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Long-term Cost-effectiveness of Endoscopic vs Open Vein Harvest for Coronary Artery Bypass Grafting | OMICS International
ISSN: 2329-9517
Journal of Cardiovascular Diseases & Diagnosis
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Long-term Cost-effectiveness of Endoscopic vs Open Vein Harvest for Coronary Artery Bypass Grafting

Lars Oddershede1,2, Lars Holgers Ehlers and Jan Jesper Andreasen 2*
1Danish Center for Healthcare Improvements, Faculty of Social Sciences and Faculty of Health Sciences, Aalborg University, Denmark
2Departments of Cardiothoracic Surgery and Clinical Medicine, Aalborg University Hospital, Denmark
Corresponding Author : Jan Jesper Andreasen
Departments of Cardiothoracic
Surgery and Clinical Medicine
Aalborg University Hospital, Hobrovej 18-22
DK-9000 Aalborg, Denmark
Tel: +45 97664651
E-mail: [email protected]
Received March 10, 2015; Accepted April 10, 2015; Published April 13, 2015
Citation: Oddershede L, Ehlers L, Andreasen JJ (2015) Long-term Cost-effectiveness of Endoscopic vs Open Vein Harvest for Coronary Artery Bypass Grafting. J Cardiovasc Dis Diagn 3:195. doi: 10.4172/2329-9517.1000195
Copyright: ©2015 Oddershede L, et al. This is an open-access article distributed under the terms of the Creative Commons Attribution License, which permits unrestricted use, distribution, and reproduction in any medium, provided the original author and source are credited.
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Background: The greater saphenous vein is frequently used as a conduit for coronary artery bypass grafting (CABG). Previously, veins were most often harvested using open vein harvesting (OVH), however, endoscopic vein harvesting (EVH) techniques have become increasingly popular. Nevertheless, the long-term cost-effectiveness of EVH remains unknown. The present study estimated the long-term cost-effectiveness of EVH versus OVH for CABG. Methods: A Markov model was developed to estimate life-time costs (UK Pounds Sterling) and quality adjusted life-years (QALYs) with comparative results presented as incremental cost-effectiveness ratios (ICERs). Costs and probabilities of events in the OVH group were mainly drawn from a previously published study. Resource consumption and event probabilities in the EVH group were estimated using a meta-analysis to reflect the best available evidence. Parameter uncertainty was assessed using both one-way sensitivity analyses and probabilistic sensitivity analyses. Results: The life-time cost/QALY was £8219 rendering EVH cost-effective compared to OVH. Sensitivity analyses showed that EVH was cost-effective in 60.4% of simulations at a threshold of £30 000/QALY, reflecting a large uncertainty in the point estimate of the ICER. The main causes of uncertainty were the time-horizon and the event rates of major clinical events in the treatment groups. Conclusions: Current evidence indicates that EVH is cost-effective for harvesting saphenous vein segments for CABG compared to OVH. Further studies on long-term clinical outcomes are needed to reach a more precise costeffectiveness estimate.

CABG; Venous grafts; Endoscopy/endoscopic procedures; Health economics; Quality of life; Postoperative care
The short-term effectiveness and long-term safety of endoscopic vein harvesting (EVH) versus traditional open vein harvesting (OVH) of saphenous vein conduits for coronary artery bypass grafting (CABG) has been investigated rigorously. Meta-analysis of the clinical evidence show that EVH is a short-term benefit as leg wound morbidity, infections, and pain is reduced without compromising the long-term safety as no differences were observed in the recurrence of chest pain, myocardial infarctions, and all-cause mortality [1-3]. Previous economic evaluations of EVH versus OVH have looked at costs and outcomes five to six weeks postoperatively [4,5]. Such a short time-horizon is suitable for an economic evaluation if costs and outcomes can be considered equal between treatment groups after the period in which they are compared [6]. Still, no studies have estimated the long-term (e.g. life-time) cost-effectiveness of EVH compared to OVH although several reviews have called for a more rigorous costeffectiveness analysis [1,7,8]. Therefore, the present study estimated both the short-term and the life-time cost-effectiveness of EVH of saphenous vein as a conduit for CABG using total endoscopic methods compared to OVH using a single continuous incision. This was done to provide essential information for the decision about vein harvesting method and to exemplify the importance of choosing the appropriate time horizon in cost-effective analysis.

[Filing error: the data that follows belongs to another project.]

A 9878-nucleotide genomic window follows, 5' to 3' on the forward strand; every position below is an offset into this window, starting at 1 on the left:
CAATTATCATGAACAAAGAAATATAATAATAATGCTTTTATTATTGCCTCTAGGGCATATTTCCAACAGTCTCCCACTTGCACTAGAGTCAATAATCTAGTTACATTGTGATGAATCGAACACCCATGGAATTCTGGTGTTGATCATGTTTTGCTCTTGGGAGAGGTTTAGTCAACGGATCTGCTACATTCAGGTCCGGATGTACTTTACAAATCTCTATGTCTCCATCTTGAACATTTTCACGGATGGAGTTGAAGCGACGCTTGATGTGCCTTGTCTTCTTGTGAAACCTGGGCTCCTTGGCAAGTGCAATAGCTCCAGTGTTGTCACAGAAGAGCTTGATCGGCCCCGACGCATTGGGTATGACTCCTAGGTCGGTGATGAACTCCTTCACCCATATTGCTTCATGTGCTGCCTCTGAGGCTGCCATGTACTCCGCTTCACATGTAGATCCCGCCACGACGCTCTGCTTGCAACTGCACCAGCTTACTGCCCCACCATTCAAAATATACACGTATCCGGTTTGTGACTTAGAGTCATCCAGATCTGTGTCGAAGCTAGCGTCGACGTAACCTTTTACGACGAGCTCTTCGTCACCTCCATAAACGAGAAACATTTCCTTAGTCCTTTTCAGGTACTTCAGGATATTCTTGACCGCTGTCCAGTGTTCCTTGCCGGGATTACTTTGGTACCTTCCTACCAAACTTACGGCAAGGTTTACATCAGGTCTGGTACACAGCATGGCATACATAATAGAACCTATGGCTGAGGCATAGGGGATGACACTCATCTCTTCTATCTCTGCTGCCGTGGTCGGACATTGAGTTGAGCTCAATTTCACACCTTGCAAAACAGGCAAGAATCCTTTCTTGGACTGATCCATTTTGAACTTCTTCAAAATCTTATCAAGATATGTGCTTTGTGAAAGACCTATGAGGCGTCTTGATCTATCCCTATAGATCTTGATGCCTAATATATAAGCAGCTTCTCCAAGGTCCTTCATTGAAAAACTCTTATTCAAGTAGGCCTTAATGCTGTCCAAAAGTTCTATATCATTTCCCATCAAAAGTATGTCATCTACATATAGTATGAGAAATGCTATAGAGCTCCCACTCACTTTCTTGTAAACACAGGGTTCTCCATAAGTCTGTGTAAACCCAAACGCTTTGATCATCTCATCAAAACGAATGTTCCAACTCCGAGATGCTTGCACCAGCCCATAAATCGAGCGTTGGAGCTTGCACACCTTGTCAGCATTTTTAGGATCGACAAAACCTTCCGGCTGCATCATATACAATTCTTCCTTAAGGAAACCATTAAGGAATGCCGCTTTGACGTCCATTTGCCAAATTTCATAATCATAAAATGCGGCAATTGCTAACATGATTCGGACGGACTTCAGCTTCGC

Materials and Methods
Model overview
A decision-analytic model was developed to estimate costs and quality adjusted life-years (QALYs) from the perspective of the Danish Healthcare System. The model was constructed as a Markov model with a cycle length of three months, see Figure 1 and the figure legend for a description of the model (Figure 1). The cohort was CABG patients aged 65 years and 80% male gender. The base-case model captured life-time costs and QALYs while an alternative scenario considered costs and QALYs within three months postoperatively. All costs and QALYs accrued beyond the first year were discounted using an annual rate of 3.5% [9].
Event probabilities
As recommended by international guidelines for cost-effectiveness analysis [10]; the estimates of treatment effectiveness are based on the formal evidence syntheses of a meta-analysis [1]. Event probabilities for the Markov model are shown in Table 1. A Danish randomized trial was used to calculate event probabilities in the OVH group [11]. Event probabilities in the EVH group were then estimated by utilizing the odds ratios and rate ratios from a meta-analysis [1]. The 95% confidence intervals (CIs) of the odds ratios and rate ratios were utilized to estimate the parameter uncertainty. The mortality rate for the patients in the health state “Asymptomatic” was modelled using Danish life tables while patients in health states “Recurrence of Chest Pain”, “Myocardial Infarction” and “Repeat Revascularization” were assumed to have a higher mortality rate [12-16]. In both treatment groups it was assumed that patients with recurrence of chest pain had a hazard ratio for all-cause mortality of 1.29 (95% CI 0.89 to 1.87) compared to asymptomatic CABG patients [12,15]. Likewise, it was estimated that patients experiencing a myocardial infarction or a repeat revascularization had a hazard ratio for all-cause mortality of 7.82 compared to asymptomatic CABG patients [12,16].